“Before the Words Became Pages, We Were Eating.” Why Kay Ulanday Barrett’s Best Poems Are About Food
In Conversation with Jordan Kisner on Thresholds
This is Thresholds, a series of conversations with writers about experiences that completely turned them upside down, disoriented them in their lives, changed them, and changed how and why they wanted to write. Hosted by Jordan Kisner, author of the essay collection Thin Places, and brought to you by Lit Hub Radio.
In this episode, Jordan talks with poet/performer/advocate Kay Ulanday Barrett (More Than Organs) about their decision to get top surgery, the intersection of family and food, and writing through health crises.
Full episode transcript available here.
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Grey’s Anatomy • Swype • The Asian American Writers Workshop • Frankenstein by Mary Shelley
From the episode:
Kay Ulanday Barrett: I think my best poems are about food, honestly, Jordan. I think that’s the one time—maybe even more than performing poetry or writing poetry or witnessing poetry—is eating and cooking that make me feel like all of my parts in their whole being are present. There’s something about food, because I’m using all the senses, right? There’s a piece of nostalgia because most of my family is dead. And so for the hard things that happen, whether it’s the transcendence and the new books that I will publish to having my partnership to anything big that’s happening, surgeries galore included.
The one thing I think about is, what do you do after a gig? When I host somebody at the Asian American Writers Workshop in-person pre-COVID, what do we do afterwards? Korean barbecue! That’s what we do. After an event, we process what happened, and food is that way that brings in people who may not be interested in poetry, or for me may not be interested in cultural conversation. But we all have connections to some type of family, even if it’s chosen family, some type of culture that held us and developed us.
Before the words became pages, we were eating. Or we were trying to eat, or were trying to get food, or somebody was bringing us food, or somebody was growing food. So for me, I feel like the nourishment and the utter sensations, the compelling enchantment and heartbreak that food and body memory just do naturally for so many of us. Even if you don’t like to eat, then there’s trauma in that. There’s a conversation in that. Why? What about nourishment is difficult? What made it difficult? What made it a privilege or a structure? Food is this way where I think I’m actually my best self, my least performative self. And so writing food is this conduit to my family.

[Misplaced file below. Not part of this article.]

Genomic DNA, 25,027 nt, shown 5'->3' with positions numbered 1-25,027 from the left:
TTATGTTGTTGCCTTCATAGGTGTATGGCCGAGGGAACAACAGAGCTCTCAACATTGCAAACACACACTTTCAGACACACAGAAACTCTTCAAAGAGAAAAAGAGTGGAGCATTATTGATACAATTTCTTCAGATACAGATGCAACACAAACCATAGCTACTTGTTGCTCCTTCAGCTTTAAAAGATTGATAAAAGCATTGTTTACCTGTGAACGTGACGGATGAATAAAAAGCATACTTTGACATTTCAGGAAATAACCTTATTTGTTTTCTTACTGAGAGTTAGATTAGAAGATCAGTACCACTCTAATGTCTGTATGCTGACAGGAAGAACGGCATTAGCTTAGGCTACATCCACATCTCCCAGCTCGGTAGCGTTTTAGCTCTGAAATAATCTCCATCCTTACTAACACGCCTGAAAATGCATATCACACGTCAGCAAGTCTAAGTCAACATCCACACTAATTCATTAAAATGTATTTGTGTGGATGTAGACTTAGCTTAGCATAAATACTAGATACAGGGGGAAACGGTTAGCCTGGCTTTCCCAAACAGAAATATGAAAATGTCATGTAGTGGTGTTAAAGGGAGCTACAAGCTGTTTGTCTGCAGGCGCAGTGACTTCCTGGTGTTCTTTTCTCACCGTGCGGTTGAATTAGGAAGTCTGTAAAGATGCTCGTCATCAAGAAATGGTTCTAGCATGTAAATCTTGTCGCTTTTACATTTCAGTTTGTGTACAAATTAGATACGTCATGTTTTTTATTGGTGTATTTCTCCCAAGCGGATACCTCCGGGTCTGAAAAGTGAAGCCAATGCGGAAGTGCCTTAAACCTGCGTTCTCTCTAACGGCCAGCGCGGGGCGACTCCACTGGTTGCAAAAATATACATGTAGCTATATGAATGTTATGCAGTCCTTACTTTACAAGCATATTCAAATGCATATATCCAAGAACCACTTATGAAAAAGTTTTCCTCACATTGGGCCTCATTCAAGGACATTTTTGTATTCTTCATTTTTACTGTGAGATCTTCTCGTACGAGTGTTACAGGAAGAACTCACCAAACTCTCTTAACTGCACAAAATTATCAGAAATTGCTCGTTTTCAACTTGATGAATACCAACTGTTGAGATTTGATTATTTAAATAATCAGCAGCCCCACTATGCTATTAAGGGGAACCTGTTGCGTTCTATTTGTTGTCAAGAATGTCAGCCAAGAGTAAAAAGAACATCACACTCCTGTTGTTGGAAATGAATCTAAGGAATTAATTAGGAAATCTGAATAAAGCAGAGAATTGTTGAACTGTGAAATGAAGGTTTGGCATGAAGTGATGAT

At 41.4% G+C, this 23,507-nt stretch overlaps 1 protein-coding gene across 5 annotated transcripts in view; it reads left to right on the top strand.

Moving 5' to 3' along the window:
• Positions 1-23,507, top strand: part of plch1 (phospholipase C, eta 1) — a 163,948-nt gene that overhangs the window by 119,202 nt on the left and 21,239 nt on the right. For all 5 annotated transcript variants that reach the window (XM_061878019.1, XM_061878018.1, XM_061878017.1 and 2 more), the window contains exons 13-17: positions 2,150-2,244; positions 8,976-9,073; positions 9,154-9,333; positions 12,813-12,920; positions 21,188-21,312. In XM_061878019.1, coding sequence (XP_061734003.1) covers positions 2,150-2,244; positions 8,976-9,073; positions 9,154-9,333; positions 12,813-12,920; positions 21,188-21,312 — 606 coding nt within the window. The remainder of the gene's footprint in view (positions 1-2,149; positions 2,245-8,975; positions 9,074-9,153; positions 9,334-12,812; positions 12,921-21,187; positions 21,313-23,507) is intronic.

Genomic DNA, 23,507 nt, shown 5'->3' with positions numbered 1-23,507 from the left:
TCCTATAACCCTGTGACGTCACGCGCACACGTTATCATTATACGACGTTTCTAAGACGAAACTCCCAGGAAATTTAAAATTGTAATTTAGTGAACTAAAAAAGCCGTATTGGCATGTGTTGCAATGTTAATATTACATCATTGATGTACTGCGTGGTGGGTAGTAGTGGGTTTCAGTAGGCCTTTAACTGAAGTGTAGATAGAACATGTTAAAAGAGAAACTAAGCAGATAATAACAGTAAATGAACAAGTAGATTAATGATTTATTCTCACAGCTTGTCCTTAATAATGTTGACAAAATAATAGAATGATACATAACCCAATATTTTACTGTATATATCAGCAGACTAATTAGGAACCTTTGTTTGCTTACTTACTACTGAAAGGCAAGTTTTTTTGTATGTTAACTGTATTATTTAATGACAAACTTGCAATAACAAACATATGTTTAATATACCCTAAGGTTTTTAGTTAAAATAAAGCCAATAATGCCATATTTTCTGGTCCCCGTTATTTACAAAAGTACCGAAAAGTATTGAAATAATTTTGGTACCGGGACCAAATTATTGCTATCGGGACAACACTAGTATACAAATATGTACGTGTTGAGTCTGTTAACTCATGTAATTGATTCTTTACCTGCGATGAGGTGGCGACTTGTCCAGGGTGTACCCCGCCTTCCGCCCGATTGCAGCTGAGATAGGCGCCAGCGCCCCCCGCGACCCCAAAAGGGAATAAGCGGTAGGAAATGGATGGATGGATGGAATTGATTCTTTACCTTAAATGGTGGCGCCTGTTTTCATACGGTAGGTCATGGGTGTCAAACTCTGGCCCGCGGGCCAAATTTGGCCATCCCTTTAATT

It was our peace treaty. Somebody could dislike my haircut. Not like that I’m queer. Dislike the way I was politicizing myself or have a different ideology in the way I protest. But when we got down to the table, we could critique the food in front of us. “This crab is too salty, this rice is too soft, oh, this is delicious, what did they do? What do you think was in there?” I think there is this sensation of food bringing us back alive.
Because that’s what it does—it keeps us going, it’s more than fuel. But it’s also this cultural conversation. It’s this dialectic that happens, at least for me as a Filipina person whose family was in mixed migrant status, anywhere between nine to fourteen people at our kitchen table had to share food. That means multiple people had to cook it and share space together. That means multi-generations together, working jobs, going to school, whatever we were doing, we sat down and we would just be in this beautiful, sumptuous place together.
Haven’t you ever have a really good meal with somebody or gone out to eat and the food was so good you didn’t even have to talk? Like, what are words? It was just quiet. And I think food does that in a way that maybe other tasks don’t do.
Jordan Kisner: Right. It’s one of the rare spaces where you can share an experience of pleasure, even with people with whom your relationship might be really tough at the moment or conflicted. Family dinner is a place where even if there are lots of things going wrong in those relationships and you can’t really talk to each other about any number of things, you can sit down and you can experience pleasure together, which is pretty major. I think the physical experience of pleasure is as much a kind of communication as anything else. And having that in the absence of other kinds of connection can be really powerful.
Kay Ulanday Barrett: Absolutely. I really think when you’re denied pleasure on a systemic level, when you’re not able to access joy the way other people can access joy, food becomes this centripetal, important, necessary force for you. It becomes a way for you to really connect emotionally with people who otherwise aren’t allowed to have those things.
Kay Ulanday Barrett aka @Brownroundboi is a poet, performer, and cultural strategist. Their second book, More Than Organs (Sibling Rivalry Press, 2020) received a 2021 Stonewall Honor Book Award by the American Library Association and is a 2021 Lambda Literary Award Finalist. They have received residencies from Tin House as a 2022 Next Book Winner as well as MacDowell as a 2020 James Baldwin Fellow. Other residencies include: Drunken Boat, VONA Voices, Monson Arts, and The Lambda Literary Review. Barrett is a three-time Pushcart Prize Nominee and two-time Best of the Net Nominee. They have featured at The United Nations, The Lincoln Center, Symphony Space, Brooklyn Museum, Princeton, Harvard, Columbia University, Northwestern, The School of the Art Institute, & more. Their contributions are found in The New York Times, The Huffington Post, Poetry Magazine, them., Colorlines, Al Jazeera, NYLON, Vogue, The Rumpus, to name a few. Currently, they remix their mama’s recipes and live in Jersey City with their jowly dog.